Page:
I am pleased to announce that Egyptians everywhere can breathe a sigh of relief. Yes, Egypt has been beset by myriad problems and obstacles since the overthrow of Mubarak (not that it was exactly problem-free while he was in power), not least of which are mounting inflation, fuel shortages, a security vacuum, and a virtually stagnant economy. All of this is besides the huge amount of work that needs to be completed following the fall of Mubarak, such as the criminal investigations and trials of all those responsible for the violence visited upon demonstrators, the reform of the security services, the reclamation of funds hidden by regime cronies abroad, and of course the drafting of a constitution that will outline the governmental division of powers and pave the way to presidential elections. Some may look at the herculean task before Egypt and be intimidated by its magnitude. Others may scratch their heads in befuddlement over where to even begin!
Others, that is, but not Salafist Nour MP, Dr. Younis Makhioun. Dr. Makhioun has looked at the seemingly insurmountable task before those who the Egyptian people have entrusted with putting Egypt back in order and keenly identified priority number one: Porn. Porn, argues Dr. Makhioun, is at the source of a whole host of societal ills, including divorce and rape. Moreover, porn , leads to political lethargy among Egyptian youth who, according to Bakhioun prefer to surf porn websites than engage politically. This despite the fairly well-documented fact that it was internet savvy youth who, along with organized labour, human rights activists, and other dissident groups, led the charge against Mubarak. Bakhioun made his ringing indictments against the evils of pornography without any mention of studies or supporting evidence of any kind to back up his claims.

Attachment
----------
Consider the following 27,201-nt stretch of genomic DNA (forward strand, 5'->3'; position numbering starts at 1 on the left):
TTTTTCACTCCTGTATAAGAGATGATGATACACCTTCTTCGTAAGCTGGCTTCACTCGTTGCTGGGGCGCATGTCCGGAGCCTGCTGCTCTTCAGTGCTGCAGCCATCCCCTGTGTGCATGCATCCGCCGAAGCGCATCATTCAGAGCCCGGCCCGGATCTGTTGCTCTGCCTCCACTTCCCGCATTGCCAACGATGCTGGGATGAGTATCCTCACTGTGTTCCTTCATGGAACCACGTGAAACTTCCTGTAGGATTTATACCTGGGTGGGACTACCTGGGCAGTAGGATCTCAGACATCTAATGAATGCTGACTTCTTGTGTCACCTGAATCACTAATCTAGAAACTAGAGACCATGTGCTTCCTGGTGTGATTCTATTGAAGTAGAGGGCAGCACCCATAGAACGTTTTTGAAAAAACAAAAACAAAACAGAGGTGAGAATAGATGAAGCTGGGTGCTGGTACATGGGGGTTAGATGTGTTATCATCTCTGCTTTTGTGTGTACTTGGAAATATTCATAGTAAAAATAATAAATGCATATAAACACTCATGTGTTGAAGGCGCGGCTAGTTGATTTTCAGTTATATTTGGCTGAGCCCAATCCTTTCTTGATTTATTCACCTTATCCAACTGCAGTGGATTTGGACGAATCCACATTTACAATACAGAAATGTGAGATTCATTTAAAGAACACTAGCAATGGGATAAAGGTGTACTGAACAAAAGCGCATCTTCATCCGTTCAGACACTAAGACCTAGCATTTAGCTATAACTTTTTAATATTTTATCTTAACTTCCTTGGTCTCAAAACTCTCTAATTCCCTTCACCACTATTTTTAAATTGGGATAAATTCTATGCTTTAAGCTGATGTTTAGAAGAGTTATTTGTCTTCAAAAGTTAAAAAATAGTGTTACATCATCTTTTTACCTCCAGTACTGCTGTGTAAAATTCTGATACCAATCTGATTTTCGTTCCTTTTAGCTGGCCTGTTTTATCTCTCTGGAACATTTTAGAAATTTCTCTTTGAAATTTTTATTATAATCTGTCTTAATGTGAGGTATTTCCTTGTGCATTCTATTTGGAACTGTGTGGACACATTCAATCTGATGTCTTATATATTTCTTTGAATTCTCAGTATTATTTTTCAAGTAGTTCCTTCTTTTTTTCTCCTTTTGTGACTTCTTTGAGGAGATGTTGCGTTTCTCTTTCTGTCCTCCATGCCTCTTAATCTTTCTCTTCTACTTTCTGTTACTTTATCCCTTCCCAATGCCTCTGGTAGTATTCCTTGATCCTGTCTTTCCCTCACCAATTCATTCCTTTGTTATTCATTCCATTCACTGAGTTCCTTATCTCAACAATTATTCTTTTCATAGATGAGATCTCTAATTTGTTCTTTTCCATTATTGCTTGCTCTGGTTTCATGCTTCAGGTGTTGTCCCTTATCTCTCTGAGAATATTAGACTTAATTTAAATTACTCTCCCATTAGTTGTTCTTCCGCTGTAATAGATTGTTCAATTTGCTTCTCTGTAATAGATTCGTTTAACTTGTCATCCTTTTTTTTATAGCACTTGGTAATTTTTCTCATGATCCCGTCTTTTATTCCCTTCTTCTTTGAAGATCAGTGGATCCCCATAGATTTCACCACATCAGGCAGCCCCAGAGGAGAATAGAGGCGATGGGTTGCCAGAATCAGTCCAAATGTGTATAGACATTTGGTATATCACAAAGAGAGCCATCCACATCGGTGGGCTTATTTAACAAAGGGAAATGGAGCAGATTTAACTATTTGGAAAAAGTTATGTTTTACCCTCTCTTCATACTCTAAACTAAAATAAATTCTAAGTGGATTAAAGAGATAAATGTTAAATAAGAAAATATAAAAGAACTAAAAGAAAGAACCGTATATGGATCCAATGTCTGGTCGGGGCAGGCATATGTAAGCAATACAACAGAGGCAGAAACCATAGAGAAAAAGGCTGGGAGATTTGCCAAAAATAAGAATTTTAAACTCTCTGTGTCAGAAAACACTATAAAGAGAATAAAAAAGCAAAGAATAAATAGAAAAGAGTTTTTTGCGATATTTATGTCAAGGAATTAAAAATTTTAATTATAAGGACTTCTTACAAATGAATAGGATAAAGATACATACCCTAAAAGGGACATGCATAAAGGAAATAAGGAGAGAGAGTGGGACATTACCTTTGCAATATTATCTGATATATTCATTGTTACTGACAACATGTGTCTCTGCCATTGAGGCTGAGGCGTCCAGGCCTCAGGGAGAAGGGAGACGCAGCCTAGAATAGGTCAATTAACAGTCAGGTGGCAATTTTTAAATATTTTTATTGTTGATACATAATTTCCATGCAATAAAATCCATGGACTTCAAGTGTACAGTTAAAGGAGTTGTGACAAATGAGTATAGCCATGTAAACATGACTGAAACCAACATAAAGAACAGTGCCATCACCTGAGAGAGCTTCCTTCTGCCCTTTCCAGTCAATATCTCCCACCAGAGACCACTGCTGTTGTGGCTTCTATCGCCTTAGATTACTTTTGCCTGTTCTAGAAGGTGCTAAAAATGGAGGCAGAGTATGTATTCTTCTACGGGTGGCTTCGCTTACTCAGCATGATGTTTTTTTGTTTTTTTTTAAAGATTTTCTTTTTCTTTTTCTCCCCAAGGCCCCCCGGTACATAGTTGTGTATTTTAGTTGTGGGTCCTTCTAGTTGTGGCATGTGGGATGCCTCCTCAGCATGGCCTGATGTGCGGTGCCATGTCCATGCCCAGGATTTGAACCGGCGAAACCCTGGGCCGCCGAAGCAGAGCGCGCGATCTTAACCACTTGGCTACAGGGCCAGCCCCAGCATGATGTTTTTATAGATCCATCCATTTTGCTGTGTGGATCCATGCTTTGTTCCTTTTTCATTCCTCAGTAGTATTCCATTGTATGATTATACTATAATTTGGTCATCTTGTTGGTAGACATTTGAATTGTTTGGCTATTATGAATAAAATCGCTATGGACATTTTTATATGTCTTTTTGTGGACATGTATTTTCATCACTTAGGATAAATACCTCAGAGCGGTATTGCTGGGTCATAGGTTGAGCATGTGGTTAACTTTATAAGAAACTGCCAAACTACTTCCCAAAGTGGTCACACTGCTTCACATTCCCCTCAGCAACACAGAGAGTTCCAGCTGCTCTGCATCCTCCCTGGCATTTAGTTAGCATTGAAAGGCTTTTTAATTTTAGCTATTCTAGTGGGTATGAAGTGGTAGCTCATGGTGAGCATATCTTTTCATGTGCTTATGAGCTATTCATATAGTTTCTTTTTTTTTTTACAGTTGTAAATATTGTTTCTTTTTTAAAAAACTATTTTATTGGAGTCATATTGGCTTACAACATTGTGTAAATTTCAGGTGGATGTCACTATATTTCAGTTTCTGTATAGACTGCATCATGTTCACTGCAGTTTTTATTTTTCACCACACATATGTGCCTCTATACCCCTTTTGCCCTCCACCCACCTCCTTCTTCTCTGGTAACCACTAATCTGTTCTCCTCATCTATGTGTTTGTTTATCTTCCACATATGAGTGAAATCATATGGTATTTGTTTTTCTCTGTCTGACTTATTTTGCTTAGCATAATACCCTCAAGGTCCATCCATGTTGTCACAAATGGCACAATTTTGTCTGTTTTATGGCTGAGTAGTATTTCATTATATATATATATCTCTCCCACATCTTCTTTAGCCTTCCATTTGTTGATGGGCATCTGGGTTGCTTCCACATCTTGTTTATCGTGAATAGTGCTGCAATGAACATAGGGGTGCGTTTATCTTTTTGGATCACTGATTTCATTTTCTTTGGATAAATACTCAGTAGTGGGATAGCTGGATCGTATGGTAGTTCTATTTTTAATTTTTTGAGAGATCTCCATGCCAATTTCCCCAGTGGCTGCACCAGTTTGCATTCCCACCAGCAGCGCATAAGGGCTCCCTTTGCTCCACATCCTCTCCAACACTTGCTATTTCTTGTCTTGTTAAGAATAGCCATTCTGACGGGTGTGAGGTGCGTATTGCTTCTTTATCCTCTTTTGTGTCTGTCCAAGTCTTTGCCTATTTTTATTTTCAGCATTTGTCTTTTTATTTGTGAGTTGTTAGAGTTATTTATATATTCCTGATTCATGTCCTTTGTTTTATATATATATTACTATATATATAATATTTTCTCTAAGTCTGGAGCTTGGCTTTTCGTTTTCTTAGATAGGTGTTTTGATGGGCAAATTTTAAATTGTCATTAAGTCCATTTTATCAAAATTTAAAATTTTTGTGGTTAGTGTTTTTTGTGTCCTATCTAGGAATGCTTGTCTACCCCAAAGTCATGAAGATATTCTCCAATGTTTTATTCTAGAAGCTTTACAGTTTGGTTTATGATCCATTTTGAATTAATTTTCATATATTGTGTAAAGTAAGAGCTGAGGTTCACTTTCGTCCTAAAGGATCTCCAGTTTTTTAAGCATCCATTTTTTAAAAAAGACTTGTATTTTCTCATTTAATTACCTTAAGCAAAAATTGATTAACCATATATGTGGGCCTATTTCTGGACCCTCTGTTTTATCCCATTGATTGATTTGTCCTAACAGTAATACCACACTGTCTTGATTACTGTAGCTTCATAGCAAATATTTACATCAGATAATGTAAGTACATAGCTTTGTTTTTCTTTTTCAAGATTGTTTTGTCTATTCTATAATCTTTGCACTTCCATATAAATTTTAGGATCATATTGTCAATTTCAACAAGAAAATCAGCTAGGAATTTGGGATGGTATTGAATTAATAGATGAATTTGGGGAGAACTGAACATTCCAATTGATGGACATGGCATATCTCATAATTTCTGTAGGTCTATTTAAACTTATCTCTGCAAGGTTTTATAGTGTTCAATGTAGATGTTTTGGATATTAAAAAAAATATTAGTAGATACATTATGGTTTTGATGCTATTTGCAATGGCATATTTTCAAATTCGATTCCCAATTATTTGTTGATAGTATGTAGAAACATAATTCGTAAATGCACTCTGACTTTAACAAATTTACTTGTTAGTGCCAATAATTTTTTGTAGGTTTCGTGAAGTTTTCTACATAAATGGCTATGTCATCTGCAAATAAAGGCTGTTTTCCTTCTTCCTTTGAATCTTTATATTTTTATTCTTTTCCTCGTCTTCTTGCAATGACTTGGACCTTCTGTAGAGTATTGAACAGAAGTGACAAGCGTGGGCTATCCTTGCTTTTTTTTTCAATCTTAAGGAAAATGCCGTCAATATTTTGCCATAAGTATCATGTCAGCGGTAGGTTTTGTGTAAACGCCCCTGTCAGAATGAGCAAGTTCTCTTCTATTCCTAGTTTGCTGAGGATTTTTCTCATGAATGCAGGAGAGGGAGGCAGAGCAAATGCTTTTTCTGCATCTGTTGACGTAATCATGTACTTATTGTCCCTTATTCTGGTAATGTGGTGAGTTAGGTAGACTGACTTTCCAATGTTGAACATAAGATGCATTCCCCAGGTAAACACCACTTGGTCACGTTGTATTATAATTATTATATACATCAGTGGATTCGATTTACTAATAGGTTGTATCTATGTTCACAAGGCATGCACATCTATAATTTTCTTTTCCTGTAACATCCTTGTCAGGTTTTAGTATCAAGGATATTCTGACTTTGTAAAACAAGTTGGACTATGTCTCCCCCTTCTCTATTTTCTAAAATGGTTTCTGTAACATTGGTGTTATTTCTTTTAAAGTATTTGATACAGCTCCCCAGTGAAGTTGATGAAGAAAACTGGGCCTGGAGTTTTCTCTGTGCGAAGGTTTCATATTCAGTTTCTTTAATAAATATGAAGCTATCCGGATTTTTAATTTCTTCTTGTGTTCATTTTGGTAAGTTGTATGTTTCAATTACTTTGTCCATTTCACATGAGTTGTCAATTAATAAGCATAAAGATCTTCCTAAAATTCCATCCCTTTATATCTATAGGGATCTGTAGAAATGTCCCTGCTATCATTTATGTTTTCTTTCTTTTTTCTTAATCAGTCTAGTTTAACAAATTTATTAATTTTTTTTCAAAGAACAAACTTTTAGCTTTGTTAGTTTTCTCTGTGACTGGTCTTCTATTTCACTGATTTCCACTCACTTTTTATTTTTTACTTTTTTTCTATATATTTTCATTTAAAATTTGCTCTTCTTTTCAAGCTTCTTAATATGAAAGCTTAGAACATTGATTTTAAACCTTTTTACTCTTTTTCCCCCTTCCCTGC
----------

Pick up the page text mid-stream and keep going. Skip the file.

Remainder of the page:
We all know what Bakhioun is doing. Ultimately it’s not dissimilar from what politicians of far right parties of every nation do. They find an easy target to blame for much of society’s undisputed ills, and then whip up a frenzy among their base. For the far right parties of Europe it’s Muslim immigration. For the Republicans it’s…porn as well! Second-place Republican presidential candidate Rick Santorum recently took his own swipe at porn, arguing that it causes violence against women. To back his claims, Santorum only made vague reference to “a wealth of research.” Perhaps he and Bakhiouny have the same source.
Both politicians are pursuing the same strategy, and porn is a convenient target. In both America and much more so in Egypt, to appear to be supporting pornography through opposing attempts to censor it is an uncomfortable position for a politician. And while progressive American politicians can frame the debate in terms of constitutionally-protected freedom of speech and expression, Egypt’s constitution is currently being drafted by a panel of 100, from which many liberal MPs have withdrawn in protest over the over-representation of conservatives and reactionaries.
It’s difficult to tell how much support for such positions exists among the Egyptian body politic. To vocally oppose such moves could be seen (or at least distorted to seem) as an advocacy of porn, an untenable position in mainstream Egyptian society. At the same time, I don’t have so little faith in the Egyptian people as to think that this blatant posturing will go unnoticed. Egyptians are aware of the difficulties and hardships afflicting their country more than anyone else. And more than anyone else, Egyptians are aware of the almost incomprehensible magnitude of the task at hand. Ultimately, Egyptians will have to ask themselves how a ban on porn improves their lives or gets Egypt any closer to emerging from the political quagmire in which it is currently mired. I doubt many would agree it does.